9 responses to “The balcony view for Dummies”

  1. Jenny Dooley says:

    Hi Jana, I can relate. I need the book, Economics for Dummies! I feel like I am totally lost in the weeds but hopefully understanding some helpful bits. I found your quote from Asad Zaman relatable, “A major obstacle to understanding Polanyi is the fact that living in a market society shapes our mindsets and behaviors, making it difficult to imagine radical alternatives. Understanding Polanyi requires standing outside the streams of history which have shaped modern societies.”
    I think the historical aspect of our reading these past few weeks has done quite a bit to aid my understanding of how we got here. The world did not always operate the way it does now. The immense changes just in my lifetime leave me feeling behind the times more often than not. It reminds me of a time fairly early on in my missionary career that I realized how diverse politically, economically, and religiously the nations of Southeast Asia truly were which lead me to read up on the history of each country…(it was a brief history I read) which helped me see the pond and the history of the pond I was swimming in. So helpful! I have to trust that things will fall into place in my brain with all that we are encountering this semester. Back to the quote…as you take a balcony view (of any topic or your NPO) what radical alternatives are bubbling up?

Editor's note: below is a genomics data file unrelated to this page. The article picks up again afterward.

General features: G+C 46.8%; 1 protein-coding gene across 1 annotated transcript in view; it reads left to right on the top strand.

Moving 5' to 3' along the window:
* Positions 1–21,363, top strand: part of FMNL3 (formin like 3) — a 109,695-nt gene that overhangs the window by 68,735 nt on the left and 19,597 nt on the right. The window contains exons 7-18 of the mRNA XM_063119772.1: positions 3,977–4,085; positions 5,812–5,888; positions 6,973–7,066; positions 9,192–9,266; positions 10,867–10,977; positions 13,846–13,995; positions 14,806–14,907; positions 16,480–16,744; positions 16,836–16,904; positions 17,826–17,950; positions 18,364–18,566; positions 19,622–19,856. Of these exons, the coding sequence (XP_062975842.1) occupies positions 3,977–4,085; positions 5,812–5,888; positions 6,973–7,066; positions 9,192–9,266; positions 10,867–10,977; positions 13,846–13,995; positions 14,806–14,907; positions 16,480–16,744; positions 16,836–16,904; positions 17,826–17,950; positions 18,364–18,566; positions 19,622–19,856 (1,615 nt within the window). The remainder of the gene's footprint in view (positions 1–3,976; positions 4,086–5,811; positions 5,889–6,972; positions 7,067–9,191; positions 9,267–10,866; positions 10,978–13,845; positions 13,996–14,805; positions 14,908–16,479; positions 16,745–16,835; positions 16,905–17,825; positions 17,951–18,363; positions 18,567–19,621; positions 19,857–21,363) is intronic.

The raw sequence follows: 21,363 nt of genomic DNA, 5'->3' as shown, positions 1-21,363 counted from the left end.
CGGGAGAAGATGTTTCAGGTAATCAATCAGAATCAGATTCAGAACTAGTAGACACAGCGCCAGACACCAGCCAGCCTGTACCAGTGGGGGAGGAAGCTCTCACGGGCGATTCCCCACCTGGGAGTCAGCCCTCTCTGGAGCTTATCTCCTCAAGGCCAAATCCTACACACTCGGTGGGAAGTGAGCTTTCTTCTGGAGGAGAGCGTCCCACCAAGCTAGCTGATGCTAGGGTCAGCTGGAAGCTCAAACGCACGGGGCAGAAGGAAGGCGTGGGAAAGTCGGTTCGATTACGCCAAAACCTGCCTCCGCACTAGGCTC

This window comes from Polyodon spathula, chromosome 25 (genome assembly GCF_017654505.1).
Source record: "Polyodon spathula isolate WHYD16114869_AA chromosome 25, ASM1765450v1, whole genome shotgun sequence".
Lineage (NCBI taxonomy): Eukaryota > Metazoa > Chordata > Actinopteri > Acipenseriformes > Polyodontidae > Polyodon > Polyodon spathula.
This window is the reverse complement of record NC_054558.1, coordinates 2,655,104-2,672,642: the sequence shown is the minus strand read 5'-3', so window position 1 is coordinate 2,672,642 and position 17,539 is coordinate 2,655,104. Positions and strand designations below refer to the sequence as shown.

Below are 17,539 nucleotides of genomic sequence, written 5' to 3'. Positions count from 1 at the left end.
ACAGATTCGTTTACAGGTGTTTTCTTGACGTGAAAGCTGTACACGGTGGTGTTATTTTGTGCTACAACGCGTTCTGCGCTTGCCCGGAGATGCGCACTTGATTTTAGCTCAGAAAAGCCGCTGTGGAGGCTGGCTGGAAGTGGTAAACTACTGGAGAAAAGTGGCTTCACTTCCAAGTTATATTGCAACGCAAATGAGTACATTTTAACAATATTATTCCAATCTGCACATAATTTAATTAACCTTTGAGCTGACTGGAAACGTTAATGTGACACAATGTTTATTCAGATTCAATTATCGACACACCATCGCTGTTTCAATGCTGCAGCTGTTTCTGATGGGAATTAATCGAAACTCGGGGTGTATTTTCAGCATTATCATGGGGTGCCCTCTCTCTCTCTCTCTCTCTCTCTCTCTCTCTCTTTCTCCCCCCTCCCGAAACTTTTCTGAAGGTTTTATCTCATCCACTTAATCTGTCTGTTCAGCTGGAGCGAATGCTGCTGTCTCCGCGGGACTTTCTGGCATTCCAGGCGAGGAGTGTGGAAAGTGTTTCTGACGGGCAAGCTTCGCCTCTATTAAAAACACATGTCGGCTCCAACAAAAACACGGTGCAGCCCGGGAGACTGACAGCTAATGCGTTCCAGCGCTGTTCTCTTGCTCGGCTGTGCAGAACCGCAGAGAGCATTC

2. mm Pam Lau says:

    You are working this out well and with understanding that perhaps these works and writings are traveling with us through liminal spaces. As you mention the balcony view, I am reminded of Ronald Heifetz (Harvard Business Review) work where he writes, “In order to remain effective when under attack, a leader must be able to get some distance from the challenging situation in order to gain perspective. The authors refer to this practice as “going to the balcony” in order to see the bigger picture and possibly break the spell of groupthink or temporary hysteria that prevails on the ground.” Excellent work bringing this into our reading!

  3. I love that phrase, “All Societies face the economic task of producing and providing for all members of society.” That phrase has stuck with me for decades! It’s been quite interesting seeing it not happen very well in so many societies.